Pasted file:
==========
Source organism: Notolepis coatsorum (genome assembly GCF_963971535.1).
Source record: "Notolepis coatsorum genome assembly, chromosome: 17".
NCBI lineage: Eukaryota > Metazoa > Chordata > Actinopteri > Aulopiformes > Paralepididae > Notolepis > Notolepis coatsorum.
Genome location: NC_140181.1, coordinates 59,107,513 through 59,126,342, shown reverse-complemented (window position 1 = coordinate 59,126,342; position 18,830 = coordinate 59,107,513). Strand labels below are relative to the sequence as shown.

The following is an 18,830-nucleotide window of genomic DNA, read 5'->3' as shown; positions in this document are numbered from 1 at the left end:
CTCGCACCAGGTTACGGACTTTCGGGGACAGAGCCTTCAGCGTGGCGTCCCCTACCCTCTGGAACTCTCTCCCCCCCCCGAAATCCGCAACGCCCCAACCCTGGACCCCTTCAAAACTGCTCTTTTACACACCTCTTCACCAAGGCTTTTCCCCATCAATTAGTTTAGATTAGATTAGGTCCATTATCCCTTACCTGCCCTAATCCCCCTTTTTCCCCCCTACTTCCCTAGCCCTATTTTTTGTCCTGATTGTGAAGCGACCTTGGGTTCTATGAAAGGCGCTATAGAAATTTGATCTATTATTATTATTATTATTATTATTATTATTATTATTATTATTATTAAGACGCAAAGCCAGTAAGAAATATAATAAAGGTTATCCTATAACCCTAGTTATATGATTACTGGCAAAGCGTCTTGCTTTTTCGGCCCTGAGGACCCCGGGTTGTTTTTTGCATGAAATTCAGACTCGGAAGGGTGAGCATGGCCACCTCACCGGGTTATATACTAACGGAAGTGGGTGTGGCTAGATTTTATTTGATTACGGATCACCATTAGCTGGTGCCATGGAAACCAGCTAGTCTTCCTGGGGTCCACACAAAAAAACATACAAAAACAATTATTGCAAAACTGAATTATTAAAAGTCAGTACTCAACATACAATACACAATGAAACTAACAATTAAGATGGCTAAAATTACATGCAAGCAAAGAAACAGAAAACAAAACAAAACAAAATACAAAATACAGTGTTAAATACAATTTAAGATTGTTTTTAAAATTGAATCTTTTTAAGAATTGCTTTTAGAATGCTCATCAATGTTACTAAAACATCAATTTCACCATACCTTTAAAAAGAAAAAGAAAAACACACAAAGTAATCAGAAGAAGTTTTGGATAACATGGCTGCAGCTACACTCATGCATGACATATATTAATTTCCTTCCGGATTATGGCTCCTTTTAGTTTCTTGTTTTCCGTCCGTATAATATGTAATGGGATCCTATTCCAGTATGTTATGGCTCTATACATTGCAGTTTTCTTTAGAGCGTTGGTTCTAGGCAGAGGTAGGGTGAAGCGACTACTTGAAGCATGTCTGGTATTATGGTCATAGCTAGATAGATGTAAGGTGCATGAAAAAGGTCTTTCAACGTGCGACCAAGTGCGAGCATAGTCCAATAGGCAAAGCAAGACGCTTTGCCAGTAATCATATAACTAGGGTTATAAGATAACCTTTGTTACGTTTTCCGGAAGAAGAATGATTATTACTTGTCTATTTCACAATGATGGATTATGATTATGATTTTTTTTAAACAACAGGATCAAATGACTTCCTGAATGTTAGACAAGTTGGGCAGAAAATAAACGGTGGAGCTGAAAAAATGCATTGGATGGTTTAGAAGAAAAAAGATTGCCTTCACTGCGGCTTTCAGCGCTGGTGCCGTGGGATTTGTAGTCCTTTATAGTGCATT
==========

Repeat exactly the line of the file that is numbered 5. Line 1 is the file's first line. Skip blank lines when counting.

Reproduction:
The following is an 18,830-nucleotide window of genomic DNA, read 5'->3' as shown; positions in this document are numbered from 1 at the left end: